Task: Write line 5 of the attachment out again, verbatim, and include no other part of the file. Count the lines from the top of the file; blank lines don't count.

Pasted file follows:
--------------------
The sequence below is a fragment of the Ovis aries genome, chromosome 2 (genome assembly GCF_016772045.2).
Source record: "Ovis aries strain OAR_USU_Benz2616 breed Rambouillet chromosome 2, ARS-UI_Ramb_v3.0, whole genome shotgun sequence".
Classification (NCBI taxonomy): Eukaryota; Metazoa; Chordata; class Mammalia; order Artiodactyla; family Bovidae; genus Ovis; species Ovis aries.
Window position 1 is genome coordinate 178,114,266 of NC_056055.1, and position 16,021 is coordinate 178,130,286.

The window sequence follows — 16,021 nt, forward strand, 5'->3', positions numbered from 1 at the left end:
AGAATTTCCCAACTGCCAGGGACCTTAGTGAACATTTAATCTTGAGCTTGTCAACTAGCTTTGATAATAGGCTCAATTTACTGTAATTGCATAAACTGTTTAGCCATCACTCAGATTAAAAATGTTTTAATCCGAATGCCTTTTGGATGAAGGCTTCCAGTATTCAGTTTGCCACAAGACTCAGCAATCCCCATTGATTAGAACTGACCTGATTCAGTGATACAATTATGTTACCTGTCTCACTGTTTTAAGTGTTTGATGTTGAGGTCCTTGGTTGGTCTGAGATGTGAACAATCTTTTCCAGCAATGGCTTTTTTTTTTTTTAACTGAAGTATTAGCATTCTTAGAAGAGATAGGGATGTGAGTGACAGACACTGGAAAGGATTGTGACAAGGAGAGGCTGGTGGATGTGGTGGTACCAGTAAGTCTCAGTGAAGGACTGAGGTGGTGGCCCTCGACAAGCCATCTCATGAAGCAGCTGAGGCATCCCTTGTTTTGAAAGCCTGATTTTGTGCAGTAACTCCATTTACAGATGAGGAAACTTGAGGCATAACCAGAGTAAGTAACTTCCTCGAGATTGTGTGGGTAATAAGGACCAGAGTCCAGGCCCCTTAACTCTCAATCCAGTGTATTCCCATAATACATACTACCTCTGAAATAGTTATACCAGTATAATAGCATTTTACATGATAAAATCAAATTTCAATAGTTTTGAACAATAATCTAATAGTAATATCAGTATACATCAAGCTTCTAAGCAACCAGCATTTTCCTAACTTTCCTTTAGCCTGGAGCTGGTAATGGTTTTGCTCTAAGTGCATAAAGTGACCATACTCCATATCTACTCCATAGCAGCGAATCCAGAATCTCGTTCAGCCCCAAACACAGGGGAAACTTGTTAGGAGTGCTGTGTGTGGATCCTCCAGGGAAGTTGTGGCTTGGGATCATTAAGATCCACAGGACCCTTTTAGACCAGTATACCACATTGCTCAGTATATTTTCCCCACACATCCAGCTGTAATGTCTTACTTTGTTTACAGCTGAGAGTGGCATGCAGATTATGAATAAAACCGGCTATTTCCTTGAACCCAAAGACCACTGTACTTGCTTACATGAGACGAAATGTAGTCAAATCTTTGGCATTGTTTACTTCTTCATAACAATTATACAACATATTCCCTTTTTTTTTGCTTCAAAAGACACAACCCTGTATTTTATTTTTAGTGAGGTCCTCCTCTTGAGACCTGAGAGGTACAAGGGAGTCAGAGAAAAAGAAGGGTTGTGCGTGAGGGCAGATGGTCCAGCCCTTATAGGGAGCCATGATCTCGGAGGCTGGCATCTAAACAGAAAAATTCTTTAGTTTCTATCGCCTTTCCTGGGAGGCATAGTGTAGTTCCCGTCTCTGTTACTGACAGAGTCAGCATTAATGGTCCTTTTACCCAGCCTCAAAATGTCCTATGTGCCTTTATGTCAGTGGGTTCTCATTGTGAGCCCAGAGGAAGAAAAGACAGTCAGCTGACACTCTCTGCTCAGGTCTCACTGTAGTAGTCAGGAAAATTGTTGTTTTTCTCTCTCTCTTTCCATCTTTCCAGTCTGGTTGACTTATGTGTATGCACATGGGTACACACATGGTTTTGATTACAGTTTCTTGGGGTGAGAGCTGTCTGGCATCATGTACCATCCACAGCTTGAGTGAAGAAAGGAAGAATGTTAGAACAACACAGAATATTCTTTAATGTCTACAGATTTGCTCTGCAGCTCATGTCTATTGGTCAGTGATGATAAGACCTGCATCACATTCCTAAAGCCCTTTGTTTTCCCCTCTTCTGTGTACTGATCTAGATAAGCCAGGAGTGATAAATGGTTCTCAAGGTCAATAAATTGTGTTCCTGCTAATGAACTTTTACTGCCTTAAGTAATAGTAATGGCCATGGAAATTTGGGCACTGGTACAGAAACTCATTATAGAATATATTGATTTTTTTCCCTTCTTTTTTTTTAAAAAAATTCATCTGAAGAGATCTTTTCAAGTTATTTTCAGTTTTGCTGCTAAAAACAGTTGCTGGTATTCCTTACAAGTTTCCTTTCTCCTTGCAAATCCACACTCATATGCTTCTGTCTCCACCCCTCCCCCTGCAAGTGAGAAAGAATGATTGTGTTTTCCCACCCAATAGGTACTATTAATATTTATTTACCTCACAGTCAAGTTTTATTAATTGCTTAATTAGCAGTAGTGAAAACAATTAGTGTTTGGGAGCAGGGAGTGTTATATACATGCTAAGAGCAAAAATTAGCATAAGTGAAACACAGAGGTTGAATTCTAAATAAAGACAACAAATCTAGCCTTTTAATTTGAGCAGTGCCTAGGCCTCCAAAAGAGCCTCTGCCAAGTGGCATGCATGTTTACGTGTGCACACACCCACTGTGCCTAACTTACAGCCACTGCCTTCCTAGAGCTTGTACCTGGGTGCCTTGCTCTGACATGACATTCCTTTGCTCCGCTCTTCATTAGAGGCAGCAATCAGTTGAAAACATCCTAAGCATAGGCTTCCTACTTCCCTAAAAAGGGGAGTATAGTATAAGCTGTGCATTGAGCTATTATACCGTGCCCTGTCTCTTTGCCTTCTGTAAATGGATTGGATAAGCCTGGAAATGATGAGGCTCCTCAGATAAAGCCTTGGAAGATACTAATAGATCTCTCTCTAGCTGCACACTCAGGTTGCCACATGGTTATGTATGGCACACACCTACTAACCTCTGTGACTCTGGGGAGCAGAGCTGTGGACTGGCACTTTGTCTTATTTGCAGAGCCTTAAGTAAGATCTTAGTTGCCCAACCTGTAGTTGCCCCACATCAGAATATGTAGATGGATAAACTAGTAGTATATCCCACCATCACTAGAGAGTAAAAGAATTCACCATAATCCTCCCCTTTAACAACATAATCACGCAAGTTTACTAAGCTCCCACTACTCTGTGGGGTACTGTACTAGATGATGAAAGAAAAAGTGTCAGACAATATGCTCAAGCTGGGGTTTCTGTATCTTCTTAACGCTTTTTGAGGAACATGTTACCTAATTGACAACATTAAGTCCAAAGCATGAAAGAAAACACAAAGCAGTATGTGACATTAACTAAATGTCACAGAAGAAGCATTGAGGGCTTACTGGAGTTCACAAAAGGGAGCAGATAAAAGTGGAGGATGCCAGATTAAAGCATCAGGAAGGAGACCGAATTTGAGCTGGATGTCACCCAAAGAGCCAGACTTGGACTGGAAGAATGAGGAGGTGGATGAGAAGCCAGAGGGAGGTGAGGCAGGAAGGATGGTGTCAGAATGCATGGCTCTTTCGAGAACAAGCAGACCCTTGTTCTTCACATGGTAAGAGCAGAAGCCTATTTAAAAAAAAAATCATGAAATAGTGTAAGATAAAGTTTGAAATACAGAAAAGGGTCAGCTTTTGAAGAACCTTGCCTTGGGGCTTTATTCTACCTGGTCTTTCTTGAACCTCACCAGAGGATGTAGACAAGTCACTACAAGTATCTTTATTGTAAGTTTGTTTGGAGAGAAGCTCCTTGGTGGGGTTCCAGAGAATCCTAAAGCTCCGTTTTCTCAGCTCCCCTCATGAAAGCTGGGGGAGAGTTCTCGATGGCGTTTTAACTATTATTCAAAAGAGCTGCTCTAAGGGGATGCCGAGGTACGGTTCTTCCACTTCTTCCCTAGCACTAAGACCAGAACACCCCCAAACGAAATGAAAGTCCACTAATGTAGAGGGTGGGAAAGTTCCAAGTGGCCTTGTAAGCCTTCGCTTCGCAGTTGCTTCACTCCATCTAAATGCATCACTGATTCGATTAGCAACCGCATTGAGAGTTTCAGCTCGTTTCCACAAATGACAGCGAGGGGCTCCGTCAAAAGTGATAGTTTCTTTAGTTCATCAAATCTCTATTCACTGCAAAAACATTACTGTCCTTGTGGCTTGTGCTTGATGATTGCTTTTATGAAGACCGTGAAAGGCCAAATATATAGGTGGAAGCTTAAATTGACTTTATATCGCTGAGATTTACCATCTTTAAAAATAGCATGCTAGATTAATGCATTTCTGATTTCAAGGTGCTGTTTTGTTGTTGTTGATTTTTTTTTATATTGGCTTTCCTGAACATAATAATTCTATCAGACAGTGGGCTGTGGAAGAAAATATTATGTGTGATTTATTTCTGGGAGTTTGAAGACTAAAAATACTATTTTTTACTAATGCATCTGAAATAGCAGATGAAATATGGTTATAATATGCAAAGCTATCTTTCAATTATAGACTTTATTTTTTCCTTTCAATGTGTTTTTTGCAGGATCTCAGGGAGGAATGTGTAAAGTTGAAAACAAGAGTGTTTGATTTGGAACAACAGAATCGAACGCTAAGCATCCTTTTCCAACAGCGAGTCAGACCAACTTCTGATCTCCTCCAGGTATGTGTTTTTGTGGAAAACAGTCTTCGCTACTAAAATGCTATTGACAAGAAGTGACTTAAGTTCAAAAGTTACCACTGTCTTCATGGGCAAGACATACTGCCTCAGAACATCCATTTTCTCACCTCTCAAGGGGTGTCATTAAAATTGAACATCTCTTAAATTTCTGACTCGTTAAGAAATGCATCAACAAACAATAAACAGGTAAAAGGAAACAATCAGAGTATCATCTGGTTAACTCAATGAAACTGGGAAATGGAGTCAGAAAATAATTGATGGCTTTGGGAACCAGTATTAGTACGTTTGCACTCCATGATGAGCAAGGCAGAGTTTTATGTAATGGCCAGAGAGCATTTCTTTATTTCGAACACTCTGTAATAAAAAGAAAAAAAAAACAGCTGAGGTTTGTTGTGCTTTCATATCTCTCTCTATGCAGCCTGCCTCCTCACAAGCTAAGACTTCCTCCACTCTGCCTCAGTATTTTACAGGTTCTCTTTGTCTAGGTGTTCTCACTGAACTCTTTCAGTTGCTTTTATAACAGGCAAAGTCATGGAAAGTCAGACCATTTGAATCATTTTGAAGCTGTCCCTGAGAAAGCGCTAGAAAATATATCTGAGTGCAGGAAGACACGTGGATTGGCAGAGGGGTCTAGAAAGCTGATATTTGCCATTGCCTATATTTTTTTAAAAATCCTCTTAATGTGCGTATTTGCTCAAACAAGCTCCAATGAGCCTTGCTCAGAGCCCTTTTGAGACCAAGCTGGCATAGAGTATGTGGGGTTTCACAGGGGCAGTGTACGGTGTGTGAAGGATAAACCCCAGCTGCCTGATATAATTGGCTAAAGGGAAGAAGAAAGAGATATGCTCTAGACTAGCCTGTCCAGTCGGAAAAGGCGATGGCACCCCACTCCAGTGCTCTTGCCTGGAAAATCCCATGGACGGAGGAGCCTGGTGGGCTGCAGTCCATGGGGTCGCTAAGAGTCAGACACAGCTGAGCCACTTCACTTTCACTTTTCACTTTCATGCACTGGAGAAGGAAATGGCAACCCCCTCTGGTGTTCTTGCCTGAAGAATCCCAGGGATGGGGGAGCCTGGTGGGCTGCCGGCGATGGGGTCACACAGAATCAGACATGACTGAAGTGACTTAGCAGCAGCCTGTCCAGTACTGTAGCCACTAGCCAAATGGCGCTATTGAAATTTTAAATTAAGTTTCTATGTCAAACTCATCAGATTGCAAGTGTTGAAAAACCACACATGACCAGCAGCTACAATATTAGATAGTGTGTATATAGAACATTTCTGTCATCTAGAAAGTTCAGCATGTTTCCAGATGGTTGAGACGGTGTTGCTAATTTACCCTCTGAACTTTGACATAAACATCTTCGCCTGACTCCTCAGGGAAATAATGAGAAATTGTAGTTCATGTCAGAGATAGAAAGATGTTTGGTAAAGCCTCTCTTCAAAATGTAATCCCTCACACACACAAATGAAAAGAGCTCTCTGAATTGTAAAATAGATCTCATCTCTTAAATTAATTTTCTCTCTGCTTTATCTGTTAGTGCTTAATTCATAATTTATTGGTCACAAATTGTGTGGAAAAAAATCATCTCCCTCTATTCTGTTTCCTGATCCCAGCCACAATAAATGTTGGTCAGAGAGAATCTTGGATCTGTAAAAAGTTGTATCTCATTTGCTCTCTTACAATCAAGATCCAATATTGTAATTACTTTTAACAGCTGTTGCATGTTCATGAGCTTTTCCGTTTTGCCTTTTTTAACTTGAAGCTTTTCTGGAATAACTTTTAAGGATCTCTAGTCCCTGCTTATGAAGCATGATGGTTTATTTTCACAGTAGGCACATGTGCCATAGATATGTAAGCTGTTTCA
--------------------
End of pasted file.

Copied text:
The window sequence follows — 16,021 nt, forward strand, 5'->3', positions numbered from 1 at the left end: